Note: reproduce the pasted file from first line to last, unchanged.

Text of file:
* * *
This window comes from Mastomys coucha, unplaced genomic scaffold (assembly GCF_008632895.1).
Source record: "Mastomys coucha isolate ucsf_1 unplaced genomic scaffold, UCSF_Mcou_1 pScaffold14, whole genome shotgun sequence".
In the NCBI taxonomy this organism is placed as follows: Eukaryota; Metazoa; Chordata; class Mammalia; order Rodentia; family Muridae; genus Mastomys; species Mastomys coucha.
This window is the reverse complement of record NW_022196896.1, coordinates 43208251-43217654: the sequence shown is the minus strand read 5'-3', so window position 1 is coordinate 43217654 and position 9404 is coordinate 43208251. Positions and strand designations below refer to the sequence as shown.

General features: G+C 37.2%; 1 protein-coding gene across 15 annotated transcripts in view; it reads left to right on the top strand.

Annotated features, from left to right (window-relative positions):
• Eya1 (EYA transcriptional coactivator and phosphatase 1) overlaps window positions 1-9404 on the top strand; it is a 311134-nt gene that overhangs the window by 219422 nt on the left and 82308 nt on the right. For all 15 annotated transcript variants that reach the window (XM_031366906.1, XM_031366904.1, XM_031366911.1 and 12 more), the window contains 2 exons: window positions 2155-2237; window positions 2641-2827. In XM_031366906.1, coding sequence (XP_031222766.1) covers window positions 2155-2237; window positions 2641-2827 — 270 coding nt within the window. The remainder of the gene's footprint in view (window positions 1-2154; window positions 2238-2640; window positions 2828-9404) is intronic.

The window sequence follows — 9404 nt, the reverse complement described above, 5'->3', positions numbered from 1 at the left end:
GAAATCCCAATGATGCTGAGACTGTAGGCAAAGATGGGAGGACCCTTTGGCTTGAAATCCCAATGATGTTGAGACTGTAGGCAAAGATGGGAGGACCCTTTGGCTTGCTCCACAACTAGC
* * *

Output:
This window comes from Mastomys coucha, unplaced genomic scaffold (assembly GCF_008632895.1).
Source record: "Mastomys coucha isolate ucsf_1 unplaced genomic scaffold, UCSF_Mcou_1 pScaffold14, whole genome shotgun sequence".
In the NCBI taxonomy this organism is placed as follows: Eukaryota; Metazoa; Chordata; class Mammalia; order Rodentia; family Muridae; genus Mastomys; species Mastomys coucha.
This window is the reverse complement of record NW_022196896.1, coordinates 43208251-43217654: the sequence shown is the minus strand read 5'-3', so window position 1 is coordinate 43217654 and position 9404 is coordinate 43208251. Positions and strand designations below refer to the sequence as shown.

General features: G+C 37.2%; 1 protein-coding gene across 15 annotated transcripts in view; it reads left to right on the top strand.

Annotated features, from left to right (window-relative positions):
• Eya1 (EYA transcriptional coactivator and phosphatase 1) overlaps window positions 1-9404 on the top strand; it is a 311134-nt gene that overhangs the window by 219422 nt on the left and 82308 nt on the right. For all 15 annotated transcript variants that reach the window (XM_031366906.1, XM_031366904.1, XM_031366911.1 and 12 more), the window contains 2 exons: window positions 2155-2237; window positions 2641-2827. In XM_031366906.1, coding sequence (XP_031222766.1) covers window positions 2155-2237; window positions 2641-2827 — 270 coding nt within the window. The remainder of the gene's footprint in view (window positions 1-2154; window positions 2238-2640; window positions 2828-9404) is intronic.

The window sequence follows — 9404 nt, the reverse complement described above, 5'->3', positions numbered from 1 at the left end:
GAAATCCCAATGATGCTGAGACTGTAGGCAAAGATGGGAGGACCCTTTGGCTTGAAATCCCAATGATGTTGAGACTGTAGGCAAAGATGGGAGGACCCTTTGGCTTGCTCCACAACTAGC